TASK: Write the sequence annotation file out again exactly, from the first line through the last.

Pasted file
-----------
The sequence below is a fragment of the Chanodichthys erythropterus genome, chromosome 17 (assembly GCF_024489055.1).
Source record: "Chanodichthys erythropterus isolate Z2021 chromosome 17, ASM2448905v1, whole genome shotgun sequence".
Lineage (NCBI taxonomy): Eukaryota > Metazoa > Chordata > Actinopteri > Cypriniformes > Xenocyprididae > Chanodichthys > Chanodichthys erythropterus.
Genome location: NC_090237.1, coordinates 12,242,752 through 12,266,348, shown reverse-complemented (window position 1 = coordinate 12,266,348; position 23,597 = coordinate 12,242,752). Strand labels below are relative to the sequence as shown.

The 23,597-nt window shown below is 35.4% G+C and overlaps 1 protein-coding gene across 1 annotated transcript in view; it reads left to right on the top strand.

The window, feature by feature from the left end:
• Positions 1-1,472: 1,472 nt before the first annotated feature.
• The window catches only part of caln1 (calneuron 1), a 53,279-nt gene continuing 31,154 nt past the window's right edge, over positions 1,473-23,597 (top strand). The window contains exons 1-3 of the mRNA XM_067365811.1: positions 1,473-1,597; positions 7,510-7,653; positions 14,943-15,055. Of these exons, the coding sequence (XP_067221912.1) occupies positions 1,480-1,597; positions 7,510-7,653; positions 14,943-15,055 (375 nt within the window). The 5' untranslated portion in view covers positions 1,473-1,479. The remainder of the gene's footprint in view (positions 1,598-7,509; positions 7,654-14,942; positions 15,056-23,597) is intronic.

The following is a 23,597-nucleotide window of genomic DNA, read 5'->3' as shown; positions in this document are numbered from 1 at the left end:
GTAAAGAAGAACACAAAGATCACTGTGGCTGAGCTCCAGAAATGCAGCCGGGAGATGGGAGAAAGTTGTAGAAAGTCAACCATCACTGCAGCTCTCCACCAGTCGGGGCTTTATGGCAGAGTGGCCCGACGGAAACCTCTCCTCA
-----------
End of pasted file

The sequence below is a fragment of the Chanodichthys erythropterus genome, chromosome 17 (assembly GCF_024489055.1).
Source record: "Chanodichthys erythropterus isolate Z2021 chromosome 17, ASM2448905v1, whole genome shotgun sequence".
Lineage (NCBI taxonomy): Eukaryota > Metazoa > Chordata > Actinopteri > Cypriniformes > Xenocyprididae > Chanodichthys > Chanodichthys erythropterus.
Genome location: NC_090237.1, coordinates 12,242,752 through 12,266,348, shown reverse-complemented (window position 1 = coordinate 12,266,348; position 23,597 = coordinate 12,242,752). Strand labels below are relative to the sequence as shown.

The 23,597-nt window shown below is 35.4% G+C and overlaps 1 protein-coding gene across 1 annotated transcript in view; it reads left to right on the top strand.

The window, feature by feature from the left end:
• Positions 1-1,472: 1,472 nt before the first annotated feature.
• The window catches only part of caln1 (calneuron 1), a 53,279-nt gene continuing 31,154 nt past the window's right edge, over positions 1,473-23,597 (top strand). The window contains exons 1-3 of the mRNA XM_067365811.1: positions 1,473-1,597; positions 7,510-7,653; positions 14,943-15,055. Of these exons, the coding sequence (XP_067221912.1) occupies positions 1,480-1,597; positions 7,510-7,653; positions 14,943-15,055 (375 nt within the window). The 5' untranslated portion in view covers positions 1,473-1,479. The remainder of the gene's footprint in view (positions 1,598-7,509; positions 7,654-14,942; positions 15,056-23,597) is intronic.

The following is a 23,597-nucleotide window of genomic DNA, read 5'->3' as shown; positions in this document are numbered from 1 at the left end:
GTAAAGAAGAACACAAAGATCACTGTGGCTGAGCTCCAGAAATGCAGCCGGGAGATGGGAGAAAGTTGTAGAAAGTCAACCATCACTGCAGCTCTCCACCAGTCGGGGCTTTATGGCAGAGTGGCCCGACGGAAACCTCTCCTCA